Determining the mechanisms of normal cell cycle control is critical for our understanding of both development and oncogenesis. During development, cell proliferation occurs by coordinating progress through the cell cycle with growth. Conversely, cell cycle arrest occurs prior to, and is often necessary for, terminal differentiation. Cell proliferation and cell cycle arrest are also highly regulated after the completion of development: stem cells in adult tissues are under tight cell cycle control, as are quiescent cells that only proliferate in response to particular stimuli. Breakdowns in cell cycle control in any of these circumstances can have drastic consequences and contribute to the deregulated growth typical of cancer. The long term objective of this project is to elucidate how developmental programs affect cell cycle progression, a process that remains poorly understood. In this proposal we focus on gene expression mechanisms that control the G1-S transition because this is when most cells decide whether to enter or to exit the cell cycle.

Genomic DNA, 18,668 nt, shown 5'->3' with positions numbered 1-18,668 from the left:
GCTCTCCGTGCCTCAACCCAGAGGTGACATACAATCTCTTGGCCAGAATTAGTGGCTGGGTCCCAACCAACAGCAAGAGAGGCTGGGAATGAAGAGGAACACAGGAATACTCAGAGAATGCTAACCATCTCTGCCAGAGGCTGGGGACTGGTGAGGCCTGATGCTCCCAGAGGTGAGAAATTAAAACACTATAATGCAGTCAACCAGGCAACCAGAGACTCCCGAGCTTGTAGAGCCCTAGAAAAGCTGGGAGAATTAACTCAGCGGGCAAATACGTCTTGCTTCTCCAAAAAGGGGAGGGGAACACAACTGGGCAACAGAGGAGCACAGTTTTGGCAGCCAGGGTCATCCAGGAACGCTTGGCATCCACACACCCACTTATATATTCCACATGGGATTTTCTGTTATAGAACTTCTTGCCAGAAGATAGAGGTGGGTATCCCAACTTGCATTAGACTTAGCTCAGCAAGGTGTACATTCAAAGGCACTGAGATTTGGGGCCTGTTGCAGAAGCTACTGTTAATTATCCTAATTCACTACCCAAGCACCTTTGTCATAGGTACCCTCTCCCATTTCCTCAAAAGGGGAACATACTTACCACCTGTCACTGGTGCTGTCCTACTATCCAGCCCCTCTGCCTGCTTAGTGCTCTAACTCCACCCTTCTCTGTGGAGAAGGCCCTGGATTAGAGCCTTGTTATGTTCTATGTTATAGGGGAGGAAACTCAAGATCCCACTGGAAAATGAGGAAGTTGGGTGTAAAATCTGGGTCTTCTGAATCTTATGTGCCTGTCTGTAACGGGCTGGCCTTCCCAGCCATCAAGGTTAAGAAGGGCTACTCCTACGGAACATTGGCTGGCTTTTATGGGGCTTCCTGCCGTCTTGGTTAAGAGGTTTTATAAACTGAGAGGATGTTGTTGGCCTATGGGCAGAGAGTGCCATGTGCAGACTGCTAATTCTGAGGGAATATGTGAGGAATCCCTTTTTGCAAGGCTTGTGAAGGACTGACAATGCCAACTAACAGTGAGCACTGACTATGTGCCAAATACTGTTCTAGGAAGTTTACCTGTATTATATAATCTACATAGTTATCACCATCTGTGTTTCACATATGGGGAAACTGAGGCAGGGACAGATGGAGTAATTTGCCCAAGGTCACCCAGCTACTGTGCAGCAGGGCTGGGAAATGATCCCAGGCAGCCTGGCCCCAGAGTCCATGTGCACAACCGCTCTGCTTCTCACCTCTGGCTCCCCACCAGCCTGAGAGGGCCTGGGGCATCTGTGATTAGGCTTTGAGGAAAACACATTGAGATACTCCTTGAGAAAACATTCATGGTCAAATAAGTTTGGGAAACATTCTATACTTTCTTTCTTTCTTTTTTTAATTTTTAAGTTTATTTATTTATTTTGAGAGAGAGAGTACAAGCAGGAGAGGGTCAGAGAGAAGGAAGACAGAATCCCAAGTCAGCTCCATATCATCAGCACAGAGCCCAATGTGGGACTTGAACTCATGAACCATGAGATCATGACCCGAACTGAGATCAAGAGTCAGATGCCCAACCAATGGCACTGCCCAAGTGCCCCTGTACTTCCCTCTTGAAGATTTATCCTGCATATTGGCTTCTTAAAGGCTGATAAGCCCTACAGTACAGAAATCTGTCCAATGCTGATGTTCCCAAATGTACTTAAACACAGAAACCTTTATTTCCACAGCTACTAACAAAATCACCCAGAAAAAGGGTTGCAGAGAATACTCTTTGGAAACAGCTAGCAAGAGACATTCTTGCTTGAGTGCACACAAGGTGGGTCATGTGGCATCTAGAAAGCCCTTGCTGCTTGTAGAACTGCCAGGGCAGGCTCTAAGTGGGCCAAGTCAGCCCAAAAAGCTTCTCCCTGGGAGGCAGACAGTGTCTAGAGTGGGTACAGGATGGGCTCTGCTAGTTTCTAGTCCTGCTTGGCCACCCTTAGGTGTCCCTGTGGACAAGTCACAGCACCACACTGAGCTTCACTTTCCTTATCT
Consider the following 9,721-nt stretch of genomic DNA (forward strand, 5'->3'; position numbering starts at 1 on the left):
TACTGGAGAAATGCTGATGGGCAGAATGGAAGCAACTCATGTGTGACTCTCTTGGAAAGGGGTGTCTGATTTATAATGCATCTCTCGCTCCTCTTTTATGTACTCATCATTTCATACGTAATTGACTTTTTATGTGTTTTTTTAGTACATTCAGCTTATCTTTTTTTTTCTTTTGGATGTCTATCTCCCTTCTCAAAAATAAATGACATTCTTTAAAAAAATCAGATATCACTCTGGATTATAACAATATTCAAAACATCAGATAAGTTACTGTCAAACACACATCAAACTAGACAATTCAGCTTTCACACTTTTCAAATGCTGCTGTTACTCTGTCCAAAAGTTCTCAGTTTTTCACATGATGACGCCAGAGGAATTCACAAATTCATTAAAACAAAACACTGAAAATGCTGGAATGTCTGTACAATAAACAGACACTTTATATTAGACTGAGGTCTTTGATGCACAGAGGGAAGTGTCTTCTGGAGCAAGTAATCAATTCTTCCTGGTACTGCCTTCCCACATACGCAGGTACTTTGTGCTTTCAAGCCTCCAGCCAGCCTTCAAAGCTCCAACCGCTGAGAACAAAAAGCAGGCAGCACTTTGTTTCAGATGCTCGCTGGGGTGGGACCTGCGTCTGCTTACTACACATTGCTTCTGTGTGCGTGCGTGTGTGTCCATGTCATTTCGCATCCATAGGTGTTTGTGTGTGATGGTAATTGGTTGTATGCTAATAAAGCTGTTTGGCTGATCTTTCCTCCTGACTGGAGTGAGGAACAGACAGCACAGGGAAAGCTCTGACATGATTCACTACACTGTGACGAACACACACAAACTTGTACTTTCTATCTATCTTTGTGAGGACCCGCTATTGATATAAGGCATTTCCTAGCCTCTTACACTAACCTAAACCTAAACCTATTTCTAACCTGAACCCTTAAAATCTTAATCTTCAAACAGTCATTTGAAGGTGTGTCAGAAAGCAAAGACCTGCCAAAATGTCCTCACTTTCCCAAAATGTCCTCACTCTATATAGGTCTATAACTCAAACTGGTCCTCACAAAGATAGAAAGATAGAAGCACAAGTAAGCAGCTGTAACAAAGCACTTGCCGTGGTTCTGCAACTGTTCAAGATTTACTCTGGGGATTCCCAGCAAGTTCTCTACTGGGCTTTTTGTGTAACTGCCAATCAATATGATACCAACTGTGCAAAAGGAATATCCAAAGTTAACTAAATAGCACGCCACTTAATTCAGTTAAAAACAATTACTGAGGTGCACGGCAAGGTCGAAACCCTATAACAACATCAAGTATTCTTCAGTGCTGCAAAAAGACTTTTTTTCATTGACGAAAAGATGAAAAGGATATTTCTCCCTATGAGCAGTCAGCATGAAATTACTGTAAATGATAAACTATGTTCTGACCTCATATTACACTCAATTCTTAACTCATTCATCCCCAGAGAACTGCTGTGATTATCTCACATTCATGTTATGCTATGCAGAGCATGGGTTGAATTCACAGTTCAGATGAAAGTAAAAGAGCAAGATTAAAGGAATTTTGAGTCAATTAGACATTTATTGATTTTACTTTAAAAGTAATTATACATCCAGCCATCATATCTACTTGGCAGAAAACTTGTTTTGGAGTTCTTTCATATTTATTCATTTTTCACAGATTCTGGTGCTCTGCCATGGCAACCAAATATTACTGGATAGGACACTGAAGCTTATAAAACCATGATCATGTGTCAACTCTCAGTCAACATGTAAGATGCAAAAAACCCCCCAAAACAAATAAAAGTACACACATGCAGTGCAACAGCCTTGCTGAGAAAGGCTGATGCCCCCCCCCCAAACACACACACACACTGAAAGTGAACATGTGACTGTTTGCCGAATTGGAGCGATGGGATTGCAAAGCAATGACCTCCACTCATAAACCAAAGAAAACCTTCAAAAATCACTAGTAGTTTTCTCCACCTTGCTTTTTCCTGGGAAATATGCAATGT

Cell proliferation is a fundamental aspect of the biology of all organisms, and is controlled by a highly orchestrated series of cell biological events termed the cell cycle that directs the accurate duplication and inheritance of the genome. A detailed molecular description of cell cycle events during animal development is critical for our understanding of cell proliferation control, and how such control goes awry in diseases like cancer.
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